The risk of military conflict between China and the United States is rising, observers warn, after Washington hardened its position on the South China Sea and rejected most of Beijing’s claims to the resource-rich waterway.
US Secretary of State Mike Pompeo said in a statement on Monday that the US formally opposed a swathe of Chinese claims to waters within the so-called nine-dash line that encompasses almost all of the South China Sea.
While Washington has no sovereignty claims in the disputed waters, Pompeo said the US also rejected Beijing’s territorial or maritime claims to Mischief Reef and Second Thomas Shoal, in line with a Hague tribunal ruling in 2016.
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The US rejected all Chinese claims beyond the 12-nautical mile territorial area around the Spratly Islands, citing in particular the waters surrounding Vanguard Bank off Vietnam, Luconia Shoals of Malaysia, the area within Brunei’s exclusive economic zone, and Natuna Besar of Indonesia. The statement also said China’s claims over the submerged feature James Shoal near Malaysia were unlawful.
“We are making clear: Beijing’s claims to offshore resources across most of the South China Sea are completely unlawful, as is its campaign of bullying to control them,” Pompeo said in the statement.
“The world will not allow Beijing to treat the South China Sea as its maritime empire.”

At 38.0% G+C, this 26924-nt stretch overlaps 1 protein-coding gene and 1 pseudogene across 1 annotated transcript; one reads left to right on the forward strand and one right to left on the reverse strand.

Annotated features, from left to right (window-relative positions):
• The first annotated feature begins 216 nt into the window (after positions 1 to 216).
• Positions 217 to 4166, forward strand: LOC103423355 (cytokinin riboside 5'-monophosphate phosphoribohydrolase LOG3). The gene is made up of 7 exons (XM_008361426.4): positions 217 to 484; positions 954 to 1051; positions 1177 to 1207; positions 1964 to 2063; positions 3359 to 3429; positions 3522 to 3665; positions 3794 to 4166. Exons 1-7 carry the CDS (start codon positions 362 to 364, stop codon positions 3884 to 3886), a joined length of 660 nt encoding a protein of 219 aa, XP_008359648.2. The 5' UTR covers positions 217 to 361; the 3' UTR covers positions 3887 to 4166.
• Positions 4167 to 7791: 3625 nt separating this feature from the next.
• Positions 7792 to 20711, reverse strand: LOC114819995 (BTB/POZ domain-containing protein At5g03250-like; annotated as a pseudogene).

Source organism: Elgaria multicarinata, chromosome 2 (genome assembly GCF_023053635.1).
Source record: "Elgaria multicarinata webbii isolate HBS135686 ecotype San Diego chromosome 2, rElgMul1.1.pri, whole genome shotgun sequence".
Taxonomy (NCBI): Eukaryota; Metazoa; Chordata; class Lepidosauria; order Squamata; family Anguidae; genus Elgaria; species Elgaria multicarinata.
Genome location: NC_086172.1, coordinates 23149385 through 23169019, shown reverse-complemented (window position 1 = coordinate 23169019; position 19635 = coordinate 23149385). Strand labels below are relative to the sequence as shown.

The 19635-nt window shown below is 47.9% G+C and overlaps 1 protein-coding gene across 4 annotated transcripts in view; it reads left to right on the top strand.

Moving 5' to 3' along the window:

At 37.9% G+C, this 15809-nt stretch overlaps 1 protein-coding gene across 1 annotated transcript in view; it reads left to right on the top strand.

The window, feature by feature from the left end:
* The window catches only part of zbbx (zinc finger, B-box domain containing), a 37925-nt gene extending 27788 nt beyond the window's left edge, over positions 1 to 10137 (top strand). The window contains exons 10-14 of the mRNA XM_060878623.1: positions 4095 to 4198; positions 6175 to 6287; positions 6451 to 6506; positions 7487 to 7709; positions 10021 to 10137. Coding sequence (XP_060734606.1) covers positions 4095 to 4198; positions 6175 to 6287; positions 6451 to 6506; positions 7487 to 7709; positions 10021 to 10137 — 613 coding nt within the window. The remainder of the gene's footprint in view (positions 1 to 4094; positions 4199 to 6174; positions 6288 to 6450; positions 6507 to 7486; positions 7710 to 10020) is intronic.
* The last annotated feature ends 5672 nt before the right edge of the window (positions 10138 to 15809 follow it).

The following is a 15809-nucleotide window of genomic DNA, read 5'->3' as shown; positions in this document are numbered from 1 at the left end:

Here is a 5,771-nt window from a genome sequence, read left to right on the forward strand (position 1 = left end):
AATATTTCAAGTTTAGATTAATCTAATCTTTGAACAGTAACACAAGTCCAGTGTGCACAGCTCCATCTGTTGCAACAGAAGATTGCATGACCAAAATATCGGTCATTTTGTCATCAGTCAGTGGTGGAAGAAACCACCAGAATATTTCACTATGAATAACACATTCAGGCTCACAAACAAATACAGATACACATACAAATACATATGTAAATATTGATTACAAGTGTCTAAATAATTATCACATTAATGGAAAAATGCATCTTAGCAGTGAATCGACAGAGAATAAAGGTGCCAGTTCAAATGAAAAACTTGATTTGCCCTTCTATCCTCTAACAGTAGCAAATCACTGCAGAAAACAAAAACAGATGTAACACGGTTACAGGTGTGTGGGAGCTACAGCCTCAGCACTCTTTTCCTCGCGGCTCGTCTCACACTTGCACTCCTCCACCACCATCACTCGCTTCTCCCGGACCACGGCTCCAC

Chinese foreign ministry spokesman Zhao Lijian called the US challenge “groundless” and an effort by Washington to sow discord between Beijing and Southeast Asian nations, which he said would fail.
“China is not seeking to become a maritime empire. China treats its neighbouring nations on an equal basis and exercises the greatest restraint,” Zhao said on Tuesday.
He said the US was the destabilising factor in the South China Sea, as it constantly sent naval vessels to its waters, even though it was not a claimant state.
The administration of Barack Obama opposed Beijing’s claims after the 2016 ruling and pressed China to stop its land reclamation at Scarborough Shoal. But Pompeo’s statement was the first time the US has openly rejected Beijing’s claims in the strategic waterway, through which US$5 trillion in global shipping trade passes annually.
Chen Xiangmiao, an assistant research fellow with Hainan-based think tank the National Institute for South China Sea Studies, said Pompeo’s remarks signalled that the US had chosen a side.
“The US position is very clear,” Chen said. “If we used to say that the US didn’t take sides over sovereignty disputes, now this statement has denied China’s territorial claims, which means that the contest between China and the US over the South China Sea is close to a new Cold War.”
Washington’s latest stance on the South China Sea disputes could worsen an escalating confrontation between the two superpowers, which has spilled over from trade to the coronavirus pandemic, human rights and the national security law in Hong Kong. Early this month, the US sent two aircraft carriers, the USS Ronald Reagan and USS Nimitz, and four other warships to the South China Sea for an exercise while China was holding its own drill near the contested Paracel Islands.